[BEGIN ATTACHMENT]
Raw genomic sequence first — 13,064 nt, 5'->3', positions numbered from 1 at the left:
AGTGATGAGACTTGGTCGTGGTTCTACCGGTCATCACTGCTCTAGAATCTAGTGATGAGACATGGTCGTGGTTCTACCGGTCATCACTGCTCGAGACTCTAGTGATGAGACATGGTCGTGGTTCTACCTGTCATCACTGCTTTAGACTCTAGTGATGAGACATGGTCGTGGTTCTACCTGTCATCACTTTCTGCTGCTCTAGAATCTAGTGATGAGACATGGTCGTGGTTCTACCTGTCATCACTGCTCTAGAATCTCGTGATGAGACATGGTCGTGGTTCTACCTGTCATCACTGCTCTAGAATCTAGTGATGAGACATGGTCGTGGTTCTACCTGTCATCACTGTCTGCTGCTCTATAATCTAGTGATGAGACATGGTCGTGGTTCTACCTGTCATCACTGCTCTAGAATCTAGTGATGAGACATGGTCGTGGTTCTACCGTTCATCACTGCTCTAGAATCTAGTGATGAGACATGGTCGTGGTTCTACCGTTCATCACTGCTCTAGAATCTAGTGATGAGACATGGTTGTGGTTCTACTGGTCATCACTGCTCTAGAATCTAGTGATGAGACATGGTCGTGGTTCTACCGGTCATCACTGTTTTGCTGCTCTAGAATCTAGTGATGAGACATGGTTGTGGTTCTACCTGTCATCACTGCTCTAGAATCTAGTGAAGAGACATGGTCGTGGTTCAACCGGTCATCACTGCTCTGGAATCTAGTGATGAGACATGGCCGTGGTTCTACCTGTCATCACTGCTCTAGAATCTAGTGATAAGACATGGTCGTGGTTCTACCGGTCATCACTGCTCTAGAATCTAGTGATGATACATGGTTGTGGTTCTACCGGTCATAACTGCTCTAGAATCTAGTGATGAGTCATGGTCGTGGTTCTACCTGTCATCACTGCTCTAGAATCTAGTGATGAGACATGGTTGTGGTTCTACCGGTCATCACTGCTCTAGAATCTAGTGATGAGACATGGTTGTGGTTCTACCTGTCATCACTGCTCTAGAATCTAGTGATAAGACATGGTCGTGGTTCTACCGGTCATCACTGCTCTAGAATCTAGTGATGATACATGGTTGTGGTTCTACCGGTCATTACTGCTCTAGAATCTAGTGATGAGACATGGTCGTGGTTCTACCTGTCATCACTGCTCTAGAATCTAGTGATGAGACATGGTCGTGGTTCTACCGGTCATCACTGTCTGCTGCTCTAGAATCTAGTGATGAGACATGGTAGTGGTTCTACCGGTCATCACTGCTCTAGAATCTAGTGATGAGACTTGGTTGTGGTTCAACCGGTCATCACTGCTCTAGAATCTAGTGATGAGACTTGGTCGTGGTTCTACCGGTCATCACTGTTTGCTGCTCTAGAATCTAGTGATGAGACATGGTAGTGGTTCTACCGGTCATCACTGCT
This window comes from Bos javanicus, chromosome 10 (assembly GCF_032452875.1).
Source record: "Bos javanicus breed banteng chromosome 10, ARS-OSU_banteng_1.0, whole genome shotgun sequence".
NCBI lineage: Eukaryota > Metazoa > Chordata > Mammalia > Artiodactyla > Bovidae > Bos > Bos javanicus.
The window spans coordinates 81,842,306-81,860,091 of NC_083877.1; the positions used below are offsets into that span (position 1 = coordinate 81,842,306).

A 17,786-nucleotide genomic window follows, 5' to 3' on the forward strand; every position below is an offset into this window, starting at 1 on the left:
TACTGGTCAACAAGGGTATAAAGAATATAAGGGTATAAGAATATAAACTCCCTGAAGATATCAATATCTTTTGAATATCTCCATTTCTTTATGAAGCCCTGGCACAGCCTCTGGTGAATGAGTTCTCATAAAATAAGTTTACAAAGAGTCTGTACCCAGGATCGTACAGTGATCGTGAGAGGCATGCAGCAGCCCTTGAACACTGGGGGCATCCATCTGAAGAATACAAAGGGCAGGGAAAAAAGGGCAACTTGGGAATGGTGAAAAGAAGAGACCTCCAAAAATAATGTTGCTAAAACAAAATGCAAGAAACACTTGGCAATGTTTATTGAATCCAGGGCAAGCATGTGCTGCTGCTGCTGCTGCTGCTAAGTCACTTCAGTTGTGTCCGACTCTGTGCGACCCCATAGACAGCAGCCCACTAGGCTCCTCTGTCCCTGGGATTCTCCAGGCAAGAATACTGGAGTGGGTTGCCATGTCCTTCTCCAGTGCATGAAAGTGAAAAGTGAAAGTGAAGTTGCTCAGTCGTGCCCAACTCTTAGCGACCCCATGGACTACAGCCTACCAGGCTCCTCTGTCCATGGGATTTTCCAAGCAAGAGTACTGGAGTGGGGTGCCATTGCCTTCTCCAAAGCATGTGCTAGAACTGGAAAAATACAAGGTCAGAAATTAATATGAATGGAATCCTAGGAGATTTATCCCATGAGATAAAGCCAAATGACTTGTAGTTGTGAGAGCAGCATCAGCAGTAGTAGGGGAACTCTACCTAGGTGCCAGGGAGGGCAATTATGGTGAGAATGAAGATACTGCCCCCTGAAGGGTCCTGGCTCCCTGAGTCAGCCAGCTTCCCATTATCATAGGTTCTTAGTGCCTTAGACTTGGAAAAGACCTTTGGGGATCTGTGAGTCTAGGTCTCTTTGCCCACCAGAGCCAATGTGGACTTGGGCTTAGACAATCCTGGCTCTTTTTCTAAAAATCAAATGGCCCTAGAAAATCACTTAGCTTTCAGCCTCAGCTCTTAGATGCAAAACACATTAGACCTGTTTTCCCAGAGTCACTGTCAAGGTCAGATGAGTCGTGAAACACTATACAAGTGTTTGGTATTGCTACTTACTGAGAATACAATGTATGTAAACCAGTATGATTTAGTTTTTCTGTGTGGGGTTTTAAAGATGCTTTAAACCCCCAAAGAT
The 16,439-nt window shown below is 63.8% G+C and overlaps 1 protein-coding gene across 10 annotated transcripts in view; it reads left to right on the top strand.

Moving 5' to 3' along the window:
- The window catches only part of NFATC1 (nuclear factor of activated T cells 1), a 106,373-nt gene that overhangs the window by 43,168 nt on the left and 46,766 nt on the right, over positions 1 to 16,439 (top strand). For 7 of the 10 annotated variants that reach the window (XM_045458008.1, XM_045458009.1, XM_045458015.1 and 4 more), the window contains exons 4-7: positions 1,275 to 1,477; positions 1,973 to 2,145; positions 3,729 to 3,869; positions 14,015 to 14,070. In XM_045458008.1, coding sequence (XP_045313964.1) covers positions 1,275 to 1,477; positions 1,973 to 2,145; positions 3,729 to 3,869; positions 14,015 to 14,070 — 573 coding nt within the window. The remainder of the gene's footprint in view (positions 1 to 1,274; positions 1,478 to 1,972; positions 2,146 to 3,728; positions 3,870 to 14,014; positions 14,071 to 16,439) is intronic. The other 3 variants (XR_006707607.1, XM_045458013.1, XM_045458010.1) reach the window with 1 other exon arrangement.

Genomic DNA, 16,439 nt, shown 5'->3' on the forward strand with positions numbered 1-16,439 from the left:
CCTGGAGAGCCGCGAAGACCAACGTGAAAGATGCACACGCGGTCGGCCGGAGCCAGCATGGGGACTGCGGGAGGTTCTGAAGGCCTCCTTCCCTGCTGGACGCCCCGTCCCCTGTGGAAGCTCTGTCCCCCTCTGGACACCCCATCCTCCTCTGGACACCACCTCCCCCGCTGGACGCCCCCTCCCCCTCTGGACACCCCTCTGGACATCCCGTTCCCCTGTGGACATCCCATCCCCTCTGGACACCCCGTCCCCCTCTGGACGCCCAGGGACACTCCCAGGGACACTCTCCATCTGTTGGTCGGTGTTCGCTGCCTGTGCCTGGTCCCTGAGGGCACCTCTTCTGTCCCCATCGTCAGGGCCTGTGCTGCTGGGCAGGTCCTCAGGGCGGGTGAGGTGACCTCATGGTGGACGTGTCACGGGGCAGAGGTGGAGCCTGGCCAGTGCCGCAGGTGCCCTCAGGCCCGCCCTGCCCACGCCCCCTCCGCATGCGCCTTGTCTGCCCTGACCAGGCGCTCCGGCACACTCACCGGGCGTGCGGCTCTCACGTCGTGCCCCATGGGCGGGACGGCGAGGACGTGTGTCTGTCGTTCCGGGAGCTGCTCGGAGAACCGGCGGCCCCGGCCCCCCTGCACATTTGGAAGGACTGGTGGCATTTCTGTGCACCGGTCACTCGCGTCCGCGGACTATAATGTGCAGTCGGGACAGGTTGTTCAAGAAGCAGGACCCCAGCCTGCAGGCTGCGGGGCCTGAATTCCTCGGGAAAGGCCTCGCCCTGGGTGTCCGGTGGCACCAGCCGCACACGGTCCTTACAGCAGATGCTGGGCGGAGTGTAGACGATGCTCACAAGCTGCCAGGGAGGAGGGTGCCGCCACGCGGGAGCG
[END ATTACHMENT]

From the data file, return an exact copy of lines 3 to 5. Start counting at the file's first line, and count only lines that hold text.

This window comes from Bos javanicus, chromosome 10 (assembly GCF_032452875.1).
Source record: "Bos javanicus breed banteng chromosome 10, ARS-OSU_banteng_1.0, whole genome shotgun sequence".
NCBI lineage: Eukaryota > Metazoa > Chordata > Mammalia > Artiodactyla > Bovidae > Bos > Bos javanicus.